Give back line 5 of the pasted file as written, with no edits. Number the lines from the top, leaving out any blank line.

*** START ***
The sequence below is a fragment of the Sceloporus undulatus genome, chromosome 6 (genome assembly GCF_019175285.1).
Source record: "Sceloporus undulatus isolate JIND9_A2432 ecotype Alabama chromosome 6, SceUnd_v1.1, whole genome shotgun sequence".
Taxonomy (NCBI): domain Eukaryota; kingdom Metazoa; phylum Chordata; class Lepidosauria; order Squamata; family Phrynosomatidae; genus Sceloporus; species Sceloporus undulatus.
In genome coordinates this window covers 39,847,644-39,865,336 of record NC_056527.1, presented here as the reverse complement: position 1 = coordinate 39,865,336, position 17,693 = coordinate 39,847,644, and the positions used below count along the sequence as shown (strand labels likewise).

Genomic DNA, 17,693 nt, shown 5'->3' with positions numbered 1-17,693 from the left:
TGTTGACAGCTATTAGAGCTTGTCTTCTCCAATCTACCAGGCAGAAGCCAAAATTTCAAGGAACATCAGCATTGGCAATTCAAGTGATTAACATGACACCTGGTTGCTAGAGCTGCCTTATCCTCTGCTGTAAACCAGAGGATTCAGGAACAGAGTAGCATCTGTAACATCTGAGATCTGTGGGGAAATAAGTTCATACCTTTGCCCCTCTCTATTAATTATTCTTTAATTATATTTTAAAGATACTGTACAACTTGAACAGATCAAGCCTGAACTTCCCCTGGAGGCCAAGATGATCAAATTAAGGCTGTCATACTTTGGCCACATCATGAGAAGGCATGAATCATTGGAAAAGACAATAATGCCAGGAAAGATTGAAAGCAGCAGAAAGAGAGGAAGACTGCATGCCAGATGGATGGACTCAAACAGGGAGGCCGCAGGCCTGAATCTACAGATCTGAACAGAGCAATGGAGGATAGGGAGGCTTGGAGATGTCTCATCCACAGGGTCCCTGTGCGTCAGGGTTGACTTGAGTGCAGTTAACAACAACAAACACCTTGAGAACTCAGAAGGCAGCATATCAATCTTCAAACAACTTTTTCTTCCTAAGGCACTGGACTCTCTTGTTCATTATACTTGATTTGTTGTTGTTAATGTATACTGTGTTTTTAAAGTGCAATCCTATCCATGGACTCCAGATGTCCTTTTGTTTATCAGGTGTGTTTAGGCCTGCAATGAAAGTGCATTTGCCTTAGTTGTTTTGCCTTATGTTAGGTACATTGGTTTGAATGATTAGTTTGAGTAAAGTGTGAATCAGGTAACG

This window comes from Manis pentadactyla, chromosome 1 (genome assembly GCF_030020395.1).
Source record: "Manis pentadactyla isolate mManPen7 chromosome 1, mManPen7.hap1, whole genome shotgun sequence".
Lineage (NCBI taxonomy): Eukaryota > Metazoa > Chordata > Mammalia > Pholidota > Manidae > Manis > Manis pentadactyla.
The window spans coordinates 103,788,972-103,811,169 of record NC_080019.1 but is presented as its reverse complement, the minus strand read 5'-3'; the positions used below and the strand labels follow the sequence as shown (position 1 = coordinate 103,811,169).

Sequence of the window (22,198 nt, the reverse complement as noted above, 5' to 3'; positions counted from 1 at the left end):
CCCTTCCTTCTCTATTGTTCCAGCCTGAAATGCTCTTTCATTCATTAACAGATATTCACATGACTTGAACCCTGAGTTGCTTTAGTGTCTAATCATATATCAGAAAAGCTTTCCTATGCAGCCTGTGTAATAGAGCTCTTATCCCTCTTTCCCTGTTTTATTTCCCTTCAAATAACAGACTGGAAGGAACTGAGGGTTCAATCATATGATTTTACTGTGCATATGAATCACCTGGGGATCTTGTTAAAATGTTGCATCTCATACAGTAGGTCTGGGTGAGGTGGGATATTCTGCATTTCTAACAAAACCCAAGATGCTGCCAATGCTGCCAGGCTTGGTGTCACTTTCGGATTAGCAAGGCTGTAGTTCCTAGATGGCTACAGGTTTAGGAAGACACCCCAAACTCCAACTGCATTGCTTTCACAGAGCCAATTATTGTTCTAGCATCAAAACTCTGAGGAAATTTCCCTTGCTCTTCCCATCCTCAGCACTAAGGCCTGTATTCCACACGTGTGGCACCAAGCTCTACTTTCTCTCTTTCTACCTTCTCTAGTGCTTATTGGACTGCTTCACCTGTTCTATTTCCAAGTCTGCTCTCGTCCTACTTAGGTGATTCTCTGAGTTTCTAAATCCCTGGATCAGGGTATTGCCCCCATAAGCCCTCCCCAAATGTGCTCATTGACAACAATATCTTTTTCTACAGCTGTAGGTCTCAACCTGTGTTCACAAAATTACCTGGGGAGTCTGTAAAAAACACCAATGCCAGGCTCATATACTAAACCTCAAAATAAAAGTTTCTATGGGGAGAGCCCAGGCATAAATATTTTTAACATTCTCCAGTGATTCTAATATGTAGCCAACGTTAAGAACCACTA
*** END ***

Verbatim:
Genomic DNA, 17,693 nt, shown 5'->3' with positions numbered 1-17,693 from the left: